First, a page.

KontosouvliApr 26th, 2011 | By Peter Minakis | Category: BBQ, Featured, Festive, Greek, Greek Grill, Greek Traditions, Greek Wine, Herbs, How To, Meze, Pork, Salt
In Greece, there are many souvlaki and gyro joints all over the country and on nearly every corner. Then there are tavernas, small eateries that specialize in grilled meats that go beyond souvlaki and gyro, serving pork chops, biftekia, sausages, lamb chops, whole roast lamb on the spit, kokoretsi and kontosouvli. Kontosouvli another rotisserie offering where large chunks of pork are marinated then skewered and secured by a rod/spit and slow-roasted over an open charcoal pit.
Each Easter I like to add a new recipe or two to the usual fare served at Easter and this year the new addition was Kontosouvli. Beyond requiring a rotisserie to make it, the ingredients needed are accessible to most, affordable, easy to prepare and the end result is juicy pork meat that’s shaved off the main body of meat, served to your guests until more of the meat is ready to be eaten.
Kontosouvli is not one of those meat dishes where there’s a defined start and finish to the meat. The exterior meat gets cooked, slightly crisp and it begs to be sliced-off and eaten. Continue to cook until the new outer layer is well-cooked and slice-off some more! This is a backyard offering, a party offering and I’d recommend serving this alongside some other meats (as the whole Kontosouvli is not ready at one time).
There’s little prep required other than to cut-up your meat and prepare the marinade. The meat used here is my favourite of the pig – the pork butt. Also known as the Boston Butt, this cut comes from the upper shoulder from the front of the pig and it may contain the blade shoulder. When ordering a pork butt, it’s best to order a boneless cut and make sure the butcher does not give you the shoulder…a much different cut. The pork butt has fat contained in the meat (the shoulder cut’s fat is around the meat) and this fat melts away as the meat is cooked…leaving you with tender, succulent meat.
The marinade I chose for Kontosouvli is grated onion (an excellent meat tenderizer), some garlic, red wine, sweet paprika and salt and pepper. That is all! The large pieces of pork butt get tossed int the marinade and are refrigerated overnight until you’re ready to fire-up your gas or charcoal rotisserie and soon, you’ll have discovered a new party favourite to serve for family and friends.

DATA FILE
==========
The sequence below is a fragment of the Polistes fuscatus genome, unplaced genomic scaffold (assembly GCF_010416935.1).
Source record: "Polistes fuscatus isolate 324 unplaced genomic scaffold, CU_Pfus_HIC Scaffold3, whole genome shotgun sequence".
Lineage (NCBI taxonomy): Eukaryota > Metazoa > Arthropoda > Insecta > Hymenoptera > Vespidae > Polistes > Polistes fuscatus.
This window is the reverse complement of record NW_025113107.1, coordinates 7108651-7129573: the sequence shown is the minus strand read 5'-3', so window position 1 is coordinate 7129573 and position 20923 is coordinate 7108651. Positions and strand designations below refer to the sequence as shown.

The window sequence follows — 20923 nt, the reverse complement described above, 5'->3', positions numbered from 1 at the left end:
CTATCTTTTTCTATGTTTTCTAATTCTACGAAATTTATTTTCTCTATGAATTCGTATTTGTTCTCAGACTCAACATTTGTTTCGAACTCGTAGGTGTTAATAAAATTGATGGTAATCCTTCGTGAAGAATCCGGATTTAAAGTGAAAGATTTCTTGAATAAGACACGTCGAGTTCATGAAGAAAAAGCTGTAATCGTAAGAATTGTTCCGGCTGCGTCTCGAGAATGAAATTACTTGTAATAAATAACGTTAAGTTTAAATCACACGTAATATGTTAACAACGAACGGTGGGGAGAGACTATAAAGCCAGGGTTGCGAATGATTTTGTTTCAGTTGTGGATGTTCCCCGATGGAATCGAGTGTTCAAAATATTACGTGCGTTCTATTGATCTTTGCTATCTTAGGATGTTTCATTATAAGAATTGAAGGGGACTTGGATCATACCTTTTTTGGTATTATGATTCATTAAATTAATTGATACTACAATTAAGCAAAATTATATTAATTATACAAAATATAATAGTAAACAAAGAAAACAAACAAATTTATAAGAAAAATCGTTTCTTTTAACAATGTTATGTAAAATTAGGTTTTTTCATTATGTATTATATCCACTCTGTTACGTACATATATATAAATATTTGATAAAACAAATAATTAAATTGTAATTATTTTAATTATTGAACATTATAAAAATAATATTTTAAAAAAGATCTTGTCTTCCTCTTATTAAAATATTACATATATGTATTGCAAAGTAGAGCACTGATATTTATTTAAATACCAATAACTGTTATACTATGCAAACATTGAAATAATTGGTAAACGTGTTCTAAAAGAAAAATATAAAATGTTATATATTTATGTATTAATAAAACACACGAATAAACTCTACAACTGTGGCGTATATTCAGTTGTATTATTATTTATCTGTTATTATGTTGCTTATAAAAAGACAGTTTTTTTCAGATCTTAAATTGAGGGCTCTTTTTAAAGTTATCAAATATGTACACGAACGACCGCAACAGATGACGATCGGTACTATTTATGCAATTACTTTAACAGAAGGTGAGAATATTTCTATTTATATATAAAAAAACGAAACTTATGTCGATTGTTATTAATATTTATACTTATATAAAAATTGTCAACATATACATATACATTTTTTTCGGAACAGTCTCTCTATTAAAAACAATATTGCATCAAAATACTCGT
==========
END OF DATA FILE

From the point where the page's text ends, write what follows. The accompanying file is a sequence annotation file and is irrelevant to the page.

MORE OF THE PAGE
(serves a large party/group of about 10)
approx. 6lbs. of pork butt
1 medium onion, passed through a box grater
2-3 large cloves of garlic, minced
1 Tbsp. of sweet paprika
2 tsp. dried Greek oregano
1/2 cup dry red wine
2 tsp. ground pepper
3 tsp. of sea salt
extra-sea salt for final seasoning
- In a large bowl, add your grated onion, garlic, paprika, oregano, red wine, salt and pepper and stir to mix. Now your pork butt into large chucks, about the size of your palm and place in the marinade and toss until well-coated. Cover and place in your fridge overnight.
- The next day, prepare your rotisserie. If using a charcoal pit, you’re looking for a medium heat (be able to count to 7 when placing your hands over the embers). If operating a gas grill, remove the grates and place a tray with water under where your rotisserie will operate. The drip pan with water will keep your grill clean, prevent flare-ups from occurring as the fat renders).
- Take your marinated pork meat out of the fridge and allow to return to room temperature. Skewer the meat onto the spit and secure at each end and ensure your gas or charcoal grill has a medium heat. Season the meat with some coarse sea salt and place your Kontosouvli over the heat. If using gas grill, you may lower the lid as well. Check/replenish drip pan with water every half-hour (charcoal grill doesn’t need) one and after about 1 hour, you’ll begin to slice-off some of the outer layer of meat.
- Continue to slice-off meat as the Kontosouvli cooks, squeeze some lemon juice on the meat and sprinkle with dried Greek oregano. Serve with good crusty bread and Tsantali Makedonikos Red.
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© 2007-2011 Peter Minakis
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